back to article Open source webdesktopmobile kit refreshes for iPhone, Android

Appcelerator has taken the beta tag off its open source Titanium development kit, a means of building native desktop and mobile applications using traditional web-development tools such as JavaScript, Python, Ruby on Rails, html and CSS. Titanium 1.0 was officially released today, with the Silicon Valley–based startup claiming …


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Interpreted code

So how, pay tell, does this circumvent apple's prohibition on interpreted code, with its on custom JS interpritation?

Dont get me wrong this is my wet dream, as PHP has made me possibly one of the laziest programmers on the platent. (strings.c, wtf i that?)

But then i saw the price tag, and frankly - for the price you could probably pay someone to write your a generic wrapper app.

Remember your going to have to cough up the $99 to apple if your want to have it on the app store anyway, why not cut out the extra annual fee (and potential to be lumbered with yet another revenue sharing licence)



So, a couple of answers to your questions:

- The interpreter is actually Apple's own, and it's compiled. In fact, everything is compiled down.

- There's no revenue share in any of our offerings.

- The price is for support and application analytics (Titanium Pro). Titanium Community (FREE) gives the developer the capability to build fully native apps in a fraction of the objC/Java code required.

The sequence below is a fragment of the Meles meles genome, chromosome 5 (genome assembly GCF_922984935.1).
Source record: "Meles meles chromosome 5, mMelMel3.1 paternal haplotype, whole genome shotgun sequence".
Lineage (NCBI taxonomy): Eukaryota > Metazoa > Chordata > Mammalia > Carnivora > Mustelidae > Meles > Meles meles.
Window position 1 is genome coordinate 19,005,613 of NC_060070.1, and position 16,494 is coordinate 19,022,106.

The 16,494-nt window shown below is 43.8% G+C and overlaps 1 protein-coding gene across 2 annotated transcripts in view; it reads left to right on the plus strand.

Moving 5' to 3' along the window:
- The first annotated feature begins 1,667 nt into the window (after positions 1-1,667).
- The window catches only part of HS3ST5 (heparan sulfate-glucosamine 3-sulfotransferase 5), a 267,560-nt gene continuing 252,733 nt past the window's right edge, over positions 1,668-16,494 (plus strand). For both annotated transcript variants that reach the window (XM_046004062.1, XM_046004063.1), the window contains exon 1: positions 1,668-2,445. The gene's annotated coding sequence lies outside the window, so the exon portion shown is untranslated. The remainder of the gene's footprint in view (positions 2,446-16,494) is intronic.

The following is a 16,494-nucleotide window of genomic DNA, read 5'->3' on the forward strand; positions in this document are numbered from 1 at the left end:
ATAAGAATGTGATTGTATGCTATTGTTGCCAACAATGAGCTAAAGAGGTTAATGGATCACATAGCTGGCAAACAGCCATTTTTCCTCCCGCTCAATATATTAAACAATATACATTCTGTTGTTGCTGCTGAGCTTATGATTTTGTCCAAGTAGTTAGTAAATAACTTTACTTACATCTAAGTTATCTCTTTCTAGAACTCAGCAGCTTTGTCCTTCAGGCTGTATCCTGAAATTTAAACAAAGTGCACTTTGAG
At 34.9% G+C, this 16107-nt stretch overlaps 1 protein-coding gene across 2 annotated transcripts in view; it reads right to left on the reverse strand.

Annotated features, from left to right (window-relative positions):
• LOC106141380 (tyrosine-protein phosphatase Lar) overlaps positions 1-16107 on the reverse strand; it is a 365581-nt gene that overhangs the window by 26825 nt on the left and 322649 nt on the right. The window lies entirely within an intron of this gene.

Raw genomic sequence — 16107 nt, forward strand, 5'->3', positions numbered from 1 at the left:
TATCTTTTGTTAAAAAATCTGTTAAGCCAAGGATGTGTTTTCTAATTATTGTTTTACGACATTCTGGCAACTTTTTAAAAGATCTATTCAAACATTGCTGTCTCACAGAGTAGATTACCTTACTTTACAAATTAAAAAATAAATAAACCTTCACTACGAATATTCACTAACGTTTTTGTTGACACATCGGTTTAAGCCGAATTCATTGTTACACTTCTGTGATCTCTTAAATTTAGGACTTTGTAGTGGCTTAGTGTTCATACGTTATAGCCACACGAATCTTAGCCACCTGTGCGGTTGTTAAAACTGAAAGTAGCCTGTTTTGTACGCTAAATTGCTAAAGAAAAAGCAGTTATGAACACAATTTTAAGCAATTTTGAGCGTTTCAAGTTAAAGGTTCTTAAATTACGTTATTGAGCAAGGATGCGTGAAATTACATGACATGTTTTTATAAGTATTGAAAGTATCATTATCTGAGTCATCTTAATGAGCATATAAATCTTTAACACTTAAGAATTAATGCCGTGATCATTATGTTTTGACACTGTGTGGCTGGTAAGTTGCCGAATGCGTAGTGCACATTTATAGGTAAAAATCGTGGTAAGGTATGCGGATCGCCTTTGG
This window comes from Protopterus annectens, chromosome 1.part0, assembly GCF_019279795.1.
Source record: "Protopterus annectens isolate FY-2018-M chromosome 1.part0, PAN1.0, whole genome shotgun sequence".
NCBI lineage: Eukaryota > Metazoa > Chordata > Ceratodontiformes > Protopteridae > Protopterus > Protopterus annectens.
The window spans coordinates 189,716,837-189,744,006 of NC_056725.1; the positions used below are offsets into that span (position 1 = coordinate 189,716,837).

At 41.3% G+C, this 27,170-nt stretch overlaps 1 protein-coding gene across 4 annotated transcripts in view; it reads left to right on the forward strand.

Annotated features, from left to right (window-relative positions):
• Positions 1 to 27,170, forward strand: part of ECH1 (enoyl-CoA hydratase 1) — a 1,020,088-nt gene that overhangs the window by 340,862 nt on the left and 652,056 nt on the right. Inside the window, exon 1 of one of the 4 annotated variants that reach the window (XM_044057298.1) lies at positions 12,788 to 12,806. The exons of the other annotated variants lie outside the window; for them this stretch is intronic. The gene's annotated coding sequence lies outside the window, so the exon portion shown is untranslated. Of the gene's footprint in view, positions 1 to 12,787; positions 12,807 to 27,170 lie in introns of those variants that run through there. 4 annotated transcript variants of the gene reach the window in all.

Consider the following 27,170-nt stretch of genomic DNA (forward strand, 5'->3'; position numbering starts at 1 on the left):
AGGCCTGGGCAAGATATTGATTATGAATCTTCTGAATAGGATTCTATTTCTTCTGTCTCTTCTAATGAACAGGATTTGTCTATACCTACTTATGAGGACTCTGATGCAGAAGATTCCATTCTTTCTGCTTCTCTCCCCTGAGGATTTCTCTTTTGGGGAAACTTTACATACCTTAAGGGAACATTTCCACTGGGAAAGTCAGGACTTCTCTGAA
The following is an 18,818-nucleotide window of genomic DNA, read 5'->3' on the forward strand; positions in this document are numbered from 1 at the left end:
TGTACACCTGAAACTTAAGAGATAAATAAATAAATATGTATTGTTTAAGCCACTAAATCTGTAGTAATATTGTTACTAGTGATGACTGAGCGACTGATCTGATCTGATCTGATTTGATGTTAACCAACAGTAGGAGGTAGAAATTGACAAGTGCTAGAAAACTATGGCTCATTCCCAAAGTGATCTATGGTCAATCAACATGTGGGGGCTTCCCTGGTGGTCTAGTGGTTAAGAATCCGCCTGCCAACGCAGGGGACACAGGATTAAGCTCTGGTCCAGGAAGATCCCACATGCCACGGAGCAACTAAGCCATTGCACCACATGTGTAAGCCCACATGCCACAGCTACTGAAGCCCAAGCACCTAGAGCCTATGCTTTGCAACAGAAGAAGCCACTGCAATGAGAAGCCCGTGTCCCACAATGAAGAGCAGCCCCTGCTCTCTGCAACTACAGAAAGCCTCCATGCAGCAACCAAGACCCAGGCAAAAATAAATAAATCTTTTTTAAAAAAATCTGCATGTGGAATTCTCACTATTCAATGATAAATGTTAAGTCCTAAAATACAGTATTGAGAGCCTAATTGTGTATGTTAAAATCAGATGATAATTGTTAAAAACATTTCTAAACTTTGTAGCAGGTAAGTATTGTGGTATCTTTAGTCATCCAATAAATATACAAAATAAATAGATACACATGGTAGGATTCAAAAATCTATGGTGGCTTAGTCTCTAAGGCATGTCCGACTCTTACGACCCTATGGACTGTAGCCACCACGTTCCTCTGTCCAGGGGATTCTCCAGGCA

- Snapost (sample app with source code available) and (by Intridea) are two 1.0 apps just launched (and approved).

Thanks for your interest.


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looks promising...

looks quite promising... an easy way to dip our toes into mobile app building, downloading now...



Titanium does look promising, but I hope they work on some documentation next. The current manual is full of empty placeholders and their demo projects do not compile or run on my setup.


We're working on it!

I know Jeff was working on until the wee hours of the night/morning, and Nolan's been working on a book version.

For better or worse, the Kitchen Sink project is often the best source of 'here's how to do it' sample code currently.

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